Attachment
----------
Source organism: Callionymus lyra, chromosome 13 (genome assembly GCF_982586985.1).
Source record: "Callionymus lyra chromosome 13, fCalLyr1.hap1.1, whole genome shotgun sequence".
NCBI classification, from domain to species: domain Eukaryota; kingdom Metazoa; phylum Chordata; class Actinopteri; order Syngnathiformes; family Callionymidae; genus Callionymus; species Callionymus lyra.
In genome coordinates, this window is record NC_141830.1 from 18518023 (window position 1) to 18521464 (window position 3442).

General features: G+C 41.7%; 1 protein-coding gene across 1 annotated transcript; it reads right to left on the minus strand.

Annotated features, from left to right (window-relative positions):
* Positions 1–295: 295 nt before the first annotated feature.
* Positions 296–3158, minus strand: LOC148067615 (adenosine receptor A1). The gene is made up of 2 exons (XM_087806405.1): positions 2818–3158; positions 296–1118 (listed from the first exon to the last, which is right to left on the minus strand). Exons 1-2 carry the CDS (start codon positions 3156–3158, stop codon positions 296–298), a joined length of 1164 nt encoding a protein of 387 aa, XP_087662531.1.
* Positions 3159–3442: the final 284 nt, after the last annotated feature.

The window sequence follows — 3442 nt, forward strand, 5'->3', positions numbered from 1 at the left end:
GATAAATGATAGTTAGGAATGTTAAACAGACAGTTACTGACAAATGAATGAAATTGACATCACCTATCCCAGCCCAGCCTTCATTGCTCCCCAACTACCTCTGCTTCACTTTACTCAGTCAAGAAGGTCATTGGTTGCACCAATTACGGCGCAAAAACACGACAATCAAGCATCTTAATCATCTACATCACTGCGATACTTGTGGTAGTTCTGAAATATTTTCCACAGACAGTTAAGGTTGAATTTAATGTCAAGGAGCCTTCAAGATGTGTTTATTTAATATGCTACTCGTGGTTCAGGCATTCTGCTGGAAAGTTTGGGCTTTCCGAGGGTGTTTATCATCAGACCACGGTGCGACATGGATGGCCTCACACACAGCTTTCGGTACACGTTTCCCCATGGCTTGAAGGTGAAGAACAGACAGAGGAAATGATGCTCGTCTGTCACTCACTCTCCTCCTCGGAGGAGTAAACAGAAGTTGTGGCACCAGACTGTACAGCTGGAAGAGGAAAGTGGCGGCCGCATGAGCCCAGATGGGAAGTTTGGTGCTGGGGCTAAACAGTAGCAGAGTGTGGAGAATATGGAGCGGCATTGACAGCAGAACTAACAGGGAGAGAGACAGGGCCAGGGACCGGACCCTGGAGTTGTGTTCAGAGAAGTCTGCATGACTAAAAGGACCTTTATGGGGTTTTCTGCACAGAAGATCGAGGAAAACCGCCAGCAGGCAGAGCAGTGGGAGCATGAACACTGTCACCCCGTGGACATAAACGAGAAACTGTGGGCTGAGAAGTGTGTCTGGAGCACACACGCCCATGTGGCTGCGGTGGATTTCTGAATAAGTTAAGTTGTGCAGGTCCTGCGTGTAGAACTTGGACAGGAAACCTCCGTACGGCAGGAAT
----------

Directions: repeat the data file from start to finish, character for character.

Source organism: Callionymus lyra, chromosome 13 (genome assembly GCF_982586985.1).
Source record: "Callionymus lyra chromosome 13, fCalLyr1.hap1.1, whole genome shotgun sequence".
NCBI classification, from domain to species: domain Eukaryota; kingdom Metazoa; phylum Chordata; class Actinopteri; order Syngnathiformes; family Callionymidae; genus Callionymus; species Callionymus lyra.
In genome coordinates, this window is record NC_141830.1 from 18518023 (window position 1) to 18521464 (window position 3442).

General features: G+C 41.7%; 1 protein-coding gene across 1 annotated transcript; it reads right to left on the minus strand.

Annotated features, from left to right (window-relative positions):
* Positions 1–295: 295 nt before the first annotated feature.
* Positions 296–3158, minus strand: LOC148067615 (adenosine receptor A1). The gene is made up of 2 exons (XM_087806405.1): positions 2818–3158; positions 296–1118 (listed from the first exon to the last, which is right to left on the minus strand). Exons 1-2 carry the CDS (start codon positions 3156–3158, stop codon positions 296–298), a joined length of 1164 nt encoding a protein of 387 aa, XP_087662531.1.
* Positions 3159–3442: the final 284 nt, after the last annotated feature.

The window sequence follows — 3442 nt, forward strand, 5'->3', positions numbered from 1 at the left end:
GATAAATGATAGTTAGGAATGTTAAACAGACAGTTACTGACAAATGAATGAAATTGACATCACCTATCCCAGCCCAGCCTTCATTGCTCCCCAACTACCTCTGCTTCACTTTACTCAGTCAAGAAGGTCATTGGTTGCACCAATTACGGCGCAAAAACACGACAATCAAGCATCTTAATCATCTACATCACTGCGATACTTGTGGTAGTTCTGAAATATTTTCCACAGACAGTTAAGGTTGAATTTAATGTCAAGGAGCCTTCAAGATGTGTTTATTTAATATGCTACTCGTGGTTCAGGCATTCTGCTGGAAAGTTTGGGCTTTCCGAGGGTGTTTATCATCAGACCACGGTGCGACATGGATGGCCTCACACACAGCTTTCGGTACACGTTTCCCCATGGCTTGAAGGTGAAGAACAGACAGAGGAAATGATGCTCGTCTGTCACTCACTCTCCTCCTCGGAGGAGTAAACAGAAGTTGTGGCACCAGACTGTACAGCTGGAAGAGGAAAGTGGCGGCCGCATGAGCCCAGATGGGAAGTTTGGTGCTGGGGCTAAACAGTAGCAGAGTGTGGAGAATATGGAGCGGCATTGACAGCAGAACTAACAGGGAGAGAGACAGGGCCAGGGACCGGACCCTGGAGTTGTGTTCAGAGAAGTCTGCATGACTAAAAGGACCTTTATGGGGTTTTCTGCACAGAAGATCGAGGAAAACCGCCAGCAGGCAGAGCAGTGGGAGCATGAACACTGTCACCCCGTGGACATAAACGAGAAACTGTGGGCTGAGAAGTGTGTCTGGAGCACACACGCCCATGTGGCTGCGGTGGATTTCTGAATAAGTTAAGTTGTGCAGGTCCTGCGTGTAGAACTTGGACAGGAAACCTCCGTACGGCAGGAAT